“Black and Blue: The Invisible Man and The Masque Of Blackness” by Zak Ové at Yorkshire Sculpture Park, Wakefield | BLOUIN ARTINFO
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“Black and Blue: The Invisible Man and The Masque Of Blackness” by Zak Ové at Yorkshire Sculpture Park, Wakefield

The Invisible Man And The Masque Of Blackness at Yorkshire Sculpture Park
(COURTESY YORKSHIRE SCULPTURE PARK)

An impressive installation of 80 sculptures is currently on view at the Yorkshire Sculpture Park. Created by distinguished artist Zak Ové, the show is titled “Black and Blue: The Invisible Man and the Masque of Blackness”. The Wakefield venue will host the totem-like figures until April 3, 2018.

In the backdrop of 18th century landscape, the group of erect, totem-like figures challenge the viewers with their boldness. These installations are part of Ove’s 2016 project for the 1:54 Contemporary African Art Fair at the Somerset House in London. Through these installations, the artist re-enacted Ben Johnson’s play “The Masque of Blackness” played by Anne of Denmark and her troupe in 1605, where the actors had white with black face, as a reference to the color discrimination in the early 17th century. The artist also refers to Ralph Ellison’s famous novel “The Invisible Man,” which was also based on racism and the marginal existence of black people in America. The artist says he seeks to “reignite and reinterpret lost culture using new-world materials, while paying tribute to both spiritual and artistic African identity.” In this series, he used graphite, the “future world black” to describe blackness instead of traditional ebony. His constant endeavor to express traditional African forms by use of modern materials like plastic is evident from his creations. The present figures are based on his childhood favorite wood statue, which his father presented him in early 1970s. The raised hands of the present figures refer to the “Black Lives Matter” protest movement.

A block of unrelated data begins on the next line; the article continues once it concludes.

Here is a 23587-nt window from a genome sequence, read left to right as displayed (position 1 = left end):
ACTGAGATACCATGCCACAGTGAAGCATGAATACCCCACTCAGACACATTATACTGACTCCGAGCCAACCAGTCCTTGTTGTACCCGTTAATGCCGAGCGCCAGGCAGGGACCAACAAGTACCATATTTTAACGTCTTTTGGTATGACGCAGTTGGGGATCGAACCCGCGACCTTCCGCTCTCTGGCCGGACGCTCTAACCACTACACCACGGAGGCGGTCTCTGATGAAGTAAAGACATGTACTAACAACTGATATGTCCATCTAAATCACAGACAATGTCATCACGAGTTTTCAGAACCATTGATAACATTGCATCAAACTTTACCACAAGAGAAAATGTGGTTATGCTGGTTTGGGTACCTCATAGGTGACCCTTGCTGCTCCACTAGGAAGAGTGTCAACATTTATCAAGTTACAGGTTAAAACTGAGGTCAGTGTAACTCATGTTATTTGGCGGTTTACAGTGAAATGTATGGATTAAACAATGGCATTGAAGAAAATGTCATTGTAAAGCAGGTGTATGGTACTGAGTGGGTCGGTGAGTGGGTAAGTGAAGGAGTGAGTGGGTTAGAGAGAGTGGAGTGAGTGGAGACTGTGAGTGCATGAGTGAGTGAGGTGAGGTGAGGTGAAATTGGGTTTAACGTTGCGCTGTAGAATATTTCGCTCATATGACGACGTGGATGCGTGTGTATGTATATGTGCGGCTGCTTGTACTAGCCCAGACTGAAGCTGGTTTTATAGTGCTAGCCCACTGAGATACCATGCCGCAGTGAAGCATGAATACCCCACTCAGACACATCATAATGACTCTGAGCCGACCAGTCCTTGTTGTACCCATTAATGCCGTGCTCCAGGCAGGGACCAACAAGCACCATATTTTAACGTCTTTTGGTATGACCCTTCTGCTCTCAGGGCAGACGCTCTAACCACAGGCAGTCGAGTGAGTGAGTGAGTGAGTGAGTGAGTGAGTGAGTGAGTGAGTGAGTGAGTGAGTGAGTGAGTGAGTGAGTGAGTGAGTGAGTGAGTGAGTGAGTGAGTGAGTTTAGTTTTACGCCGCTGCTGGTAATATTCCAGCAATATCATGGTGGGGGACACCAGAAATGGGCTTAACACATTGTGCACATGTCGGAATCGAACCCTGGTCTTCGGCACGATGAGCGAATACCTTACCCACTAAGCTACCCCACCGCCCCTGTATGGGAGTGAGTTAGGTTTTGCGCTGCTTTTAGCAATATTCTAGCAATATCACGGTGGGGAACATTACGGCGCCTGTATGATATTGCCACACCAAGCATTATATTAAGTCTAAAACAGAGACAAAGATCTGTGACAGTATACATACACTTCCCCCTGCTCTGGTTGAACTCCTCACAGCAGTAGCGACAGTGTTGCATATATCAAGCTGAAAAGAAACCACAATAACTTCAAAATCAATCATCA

Zack Ove was born in 1966 in London. He was earned a B.A. degree in Film and Fine Art from St. Martin’s School of Art London in 1987. He lives and works in London and Trinidad. He works with sculpture, film and photography based on African identity, history and diaspora. Brought up in a mixed family, he was interested in “black power on one side and… social feminism on the other.” As the first Caribbean artist, he was commissioned by the British Museum in 2015 for his installations: a pair of seven-meter high “Moko Jumbie” sculptures, which were exhibited in the Great Court as part of the Celebrating Africa exhibition, and afterwards were permanently installed in their Africa gallery in March 2017.
“Black and Blue: The Invisible Man and the Masque of Blackness” is being showcased through April 3, 2018, at Yorkshire Sculpture Park, London.

For details, visit:http://www.blouinartinfo.com/galleryguide/yorkshire-sculpture-park/overview

Click on the slideshow to have a sneak peek of the artist’s work.